While common sense and a bit of logic answered these questions for us, a cleaner, more thorough rule book, perhaps with a diagram or two to help with movement examples, would be helpful to clear up ambiguities and omissions.

Conclusion

Well, for a $4 used game from the 1970s, I can't say I was expecting a whole lot. I got what I was expecting, and managed to have a bit of fun in the process. There's a pretty bland roll and move here, with minimal decision making to keep it from being Snakes & Ladders IN SPAAACE. Most of the game relies heavily on chance, and doesn't give opportunities for player influence to get in the way of good old random happenstance. If you're looking for an easy, luck based game with a Star Wars coat of paint, perhaps for some young enthusiasts of both Star Wars and board games, this will suit your desires just fine. It sure beats Candyland: Dagobah Edition.
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Paul DeStefano
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Long Island
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tlmirkes wrote:
I'm mystified as to why it is in six sections.


Its harder for a kid to cheat the smaller slices.
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Philip Lewis
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tlmirkes wrote:


I actually followed the linke and checked Candyland versions to see if this was real. I kind of knew it wasn't, but I just wanted to believe so badly.
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Neil Edmonds
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I had that game as kid. It was great fun (I was 6 at the time). I used to combine it with the Destroy the Death Star game from Parker Brothers. My friends and I would first have to escape from and then destroy the Death Star in order to win.

Thankfully I haven't played it as an adult so my happy memories won't be crushed by what I'd think of it now.
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David Reed
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Autoduelist wrote:
Thankfully I haven't played it as an adult so my happy memories won't be crushed by what I'd think of it now.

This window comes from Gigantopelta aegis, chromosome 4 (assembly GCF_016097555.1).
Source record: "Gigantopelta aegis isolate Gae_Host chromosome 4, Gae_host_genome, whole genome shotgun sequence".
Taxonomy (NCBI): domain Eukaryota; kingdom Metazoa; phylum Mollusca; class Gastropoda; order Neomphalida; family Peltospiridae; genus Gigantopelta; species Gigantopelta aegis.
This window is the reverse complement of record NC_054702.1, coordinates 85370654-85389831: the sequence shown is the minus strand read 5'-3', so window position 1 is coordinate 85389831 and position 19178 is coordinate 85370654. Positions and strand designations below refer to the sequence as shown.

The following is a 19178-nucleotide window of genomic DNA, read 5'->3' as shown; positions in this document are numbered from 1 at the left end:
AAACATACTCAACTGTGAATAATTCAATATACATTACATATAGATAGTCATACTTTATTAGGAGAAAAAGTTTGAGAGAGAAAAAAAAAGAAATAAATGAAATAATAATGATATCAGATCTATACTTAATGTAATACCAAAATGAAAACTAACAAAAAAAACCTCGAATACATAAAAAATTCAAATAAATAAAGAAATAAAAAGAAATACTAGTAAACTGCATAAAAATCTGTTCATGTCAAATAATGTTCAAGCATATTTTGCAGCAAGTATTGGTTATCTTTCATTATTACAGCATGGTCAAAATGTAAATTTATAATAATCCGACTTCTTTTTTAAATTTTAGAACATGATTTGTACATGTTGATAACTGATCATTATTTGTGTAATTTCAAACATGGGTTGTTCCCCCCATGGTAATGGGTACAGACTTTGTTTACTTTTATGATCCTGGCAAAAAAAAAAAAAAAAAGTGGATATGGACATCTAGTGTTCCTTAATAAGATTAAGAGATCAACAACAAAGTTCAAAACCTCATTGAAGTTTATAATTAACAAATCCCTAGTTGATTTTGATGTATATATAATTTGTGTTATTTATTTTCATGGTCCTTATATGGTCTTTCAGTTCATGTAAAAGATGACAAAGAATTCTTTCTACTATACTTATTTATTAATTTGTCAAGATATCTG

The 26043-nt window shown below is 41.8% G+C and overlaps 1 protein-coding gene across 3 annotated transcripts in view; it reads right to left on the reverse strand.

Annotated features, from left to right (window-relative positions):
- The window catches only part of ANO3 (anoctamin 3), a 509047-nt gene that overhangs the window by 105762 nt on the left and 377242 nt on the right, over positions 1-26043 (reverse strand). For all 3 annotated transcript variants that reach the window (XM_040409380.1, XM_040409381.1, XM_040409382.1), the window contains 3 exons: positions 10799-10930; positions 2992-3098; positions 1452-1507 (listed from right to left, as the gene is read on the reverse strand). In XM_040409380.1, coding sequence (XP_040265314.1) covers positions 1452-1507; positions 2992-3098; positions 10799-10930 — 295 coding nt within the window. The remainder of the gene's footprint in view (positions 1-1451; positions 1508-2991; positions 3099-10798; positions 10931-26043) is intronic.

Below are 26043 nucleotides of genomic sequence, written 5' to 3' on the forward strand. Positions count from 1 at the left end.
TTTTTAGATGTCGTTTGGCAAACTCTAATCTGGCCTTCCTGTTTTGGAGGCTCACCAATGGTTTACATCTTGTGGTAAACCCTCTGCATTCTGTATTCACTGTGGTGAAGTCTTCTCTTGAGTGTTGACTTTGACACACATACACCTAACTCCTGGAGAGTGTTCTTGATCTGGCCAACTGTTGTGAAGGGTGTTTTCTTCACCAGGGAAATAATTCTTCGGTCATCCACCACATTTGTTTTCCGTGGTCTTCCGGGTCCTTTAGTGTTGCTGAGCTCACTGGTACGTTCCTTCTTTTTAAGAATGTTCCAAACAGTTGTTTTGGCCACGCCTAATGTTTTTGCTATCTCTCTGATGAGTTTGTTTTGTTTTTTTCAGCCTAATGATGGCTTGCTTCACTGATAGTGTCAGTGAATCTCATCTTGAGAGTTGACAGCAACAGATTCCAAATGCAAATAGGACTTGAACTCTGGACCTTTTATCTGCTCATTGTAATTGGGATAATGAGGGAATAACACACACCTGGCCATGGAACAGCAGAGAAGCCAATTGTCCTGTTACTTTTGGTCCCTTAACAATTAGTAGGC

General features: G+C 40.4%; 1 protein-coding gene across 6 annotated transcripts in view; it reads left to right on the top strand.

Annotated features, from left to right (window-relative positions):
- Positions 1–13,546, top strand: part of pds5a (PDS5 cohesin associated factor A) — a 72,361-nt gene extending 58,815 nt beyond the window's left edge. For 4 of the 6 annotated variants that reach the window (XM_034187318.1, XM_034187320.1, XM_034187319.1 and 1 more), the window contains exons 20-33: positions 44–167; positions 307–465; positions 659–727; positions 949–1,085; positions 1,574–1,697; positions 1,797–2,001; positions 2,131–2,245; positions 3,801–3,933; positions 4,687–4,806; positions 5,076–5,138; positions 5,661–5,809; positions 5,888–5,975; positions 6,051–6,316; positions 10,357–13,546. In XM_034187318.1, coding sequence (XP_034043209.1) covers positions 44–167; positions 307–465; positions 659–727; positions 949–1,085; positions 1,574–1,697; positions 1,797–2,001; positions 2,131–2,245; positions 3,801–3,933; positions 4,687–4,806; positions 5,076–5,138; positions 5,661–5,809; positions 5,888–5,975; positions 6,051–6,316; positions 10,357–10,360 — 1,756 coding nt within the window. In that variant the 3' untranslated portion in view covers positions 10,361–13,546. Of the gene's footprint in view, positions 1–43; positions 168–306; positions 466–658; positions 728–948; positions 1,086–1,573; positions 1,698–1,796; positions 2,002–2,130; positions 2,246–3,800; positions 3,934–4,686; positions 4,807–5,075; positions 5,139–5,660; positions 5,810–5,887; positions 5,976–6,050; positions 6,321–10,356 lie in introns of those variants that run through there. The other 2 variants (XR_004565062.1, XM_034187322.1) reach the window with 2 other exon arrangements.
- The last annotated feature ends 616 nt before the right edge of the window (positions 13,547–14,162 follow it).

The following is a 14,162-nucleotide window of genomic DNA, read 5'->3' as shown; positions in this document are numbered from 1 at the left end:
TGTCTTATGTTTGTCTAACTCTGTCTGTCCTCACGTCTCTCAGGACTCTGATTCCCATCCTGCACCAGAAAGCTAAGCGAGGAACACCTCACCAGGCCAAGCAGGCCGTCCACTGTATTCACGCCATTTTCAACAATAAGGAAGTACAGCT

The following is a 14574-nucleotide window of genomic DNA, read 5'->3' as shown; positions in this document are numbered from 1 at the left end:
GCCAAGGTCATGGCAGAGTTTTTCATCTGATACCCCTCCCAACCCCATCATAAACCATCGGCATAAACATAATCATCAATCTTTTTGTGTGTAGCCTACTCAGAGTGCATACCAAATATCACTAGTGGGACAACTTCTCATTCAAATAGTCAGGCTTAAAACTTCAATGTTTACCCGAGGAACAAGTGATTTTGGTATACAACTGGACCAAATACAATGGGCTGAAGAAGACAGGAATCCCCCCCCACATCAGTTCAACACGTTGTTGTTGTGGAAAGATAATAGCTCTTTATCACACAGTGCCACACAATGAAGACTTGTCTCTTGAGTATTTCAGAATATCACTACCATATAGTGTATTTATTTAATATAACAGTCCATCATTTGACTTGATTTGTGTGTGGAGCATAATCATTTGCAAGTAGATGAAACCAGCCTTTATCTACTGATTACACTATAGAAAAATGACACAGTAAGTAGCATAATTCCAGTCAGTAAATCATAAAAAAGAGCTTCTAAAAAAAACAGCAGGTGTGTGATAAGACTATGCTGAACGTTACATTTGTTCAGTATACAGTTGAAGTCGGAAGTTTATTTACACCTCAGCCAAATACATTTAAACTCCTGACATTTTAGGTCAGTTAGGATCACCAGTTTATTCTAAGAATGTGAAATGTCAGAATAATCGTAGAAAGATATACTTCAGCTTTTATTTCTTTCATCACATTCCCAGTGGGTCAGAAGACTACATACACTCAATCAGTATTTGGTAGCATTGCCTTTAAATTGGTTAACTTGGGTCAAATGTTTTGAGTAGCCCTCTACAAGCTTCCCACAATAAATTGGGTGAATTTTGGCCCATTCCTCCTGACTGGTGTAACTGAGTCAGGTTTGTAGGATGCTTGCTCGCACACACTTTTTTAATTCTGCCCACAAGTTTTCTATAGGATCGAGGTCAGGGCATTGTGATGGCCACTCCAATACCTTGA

I actually came across this in an old box, and thought, "What the hell? I loved it as a kid, how bad could it have been?"

Be glad you can't play it. I still have very fond memories of it, they've just been tarnished a tad. It would have been better for the little 7 year old in me to not have played it.

Of course it's nothing to what Lucas did to him...
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Meesum Abidi
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Nice review!

tlmirkes wrote:

While the spinner actually feels like it was a reasonable choice for the randomizer, I'm mystified as to why it is in six sections. There are six segments, with two concentric rings. The outer ring lists the movement values, 1-3 twice, and the inner ring lists dogfight results, two "lose" and four "win." Wouldn't it have been easier, and more legible from across the table, to simply divide the spinner into thirds and list everything once?


I actually agree with doubling the sections to 6.
Imagine 3 fatter sections; with the heavily-frictioned spinner, it doesn't always move that much, so it may only cover each number (1-2-3) just once.
With doubled sections, the same movement will pass over each number twice.

This gives the semblance of:
-more randomizing (more fair)
-better spinner quality
-better player reaction. It's a lot easier to say "I was soooo close!" and "Aw man, you just Barely got that 3!" when the spinner's movement covers more numbers.

I agree with your assessment of the Fuzzy rules, and your identifying the Red player advantage.

Curiously, I enjoyed this game more as an adult than as a kid!

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Thomas Huff
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Two things,

1) the rules explictly state that moving back means taking the shortest path to the trash compactor, but yeah moving "ahead" really just meansmoving wherever you feel like.

2) with regard to the red advantage, I agree, even more odd since red is in the middle and has a quicker path to both objectives. Would have made more sense to give this ability to the two outside players. On the other hand, sometimes it might not be a good thing to be out in front and right where everyone else is headed, Nonetheless, here's a fun way around that, just say players can choose any path out of the compactor, not just the one in front of their own color. This will also get the game off to a wild start with a whole lot of people getting sent to Detention.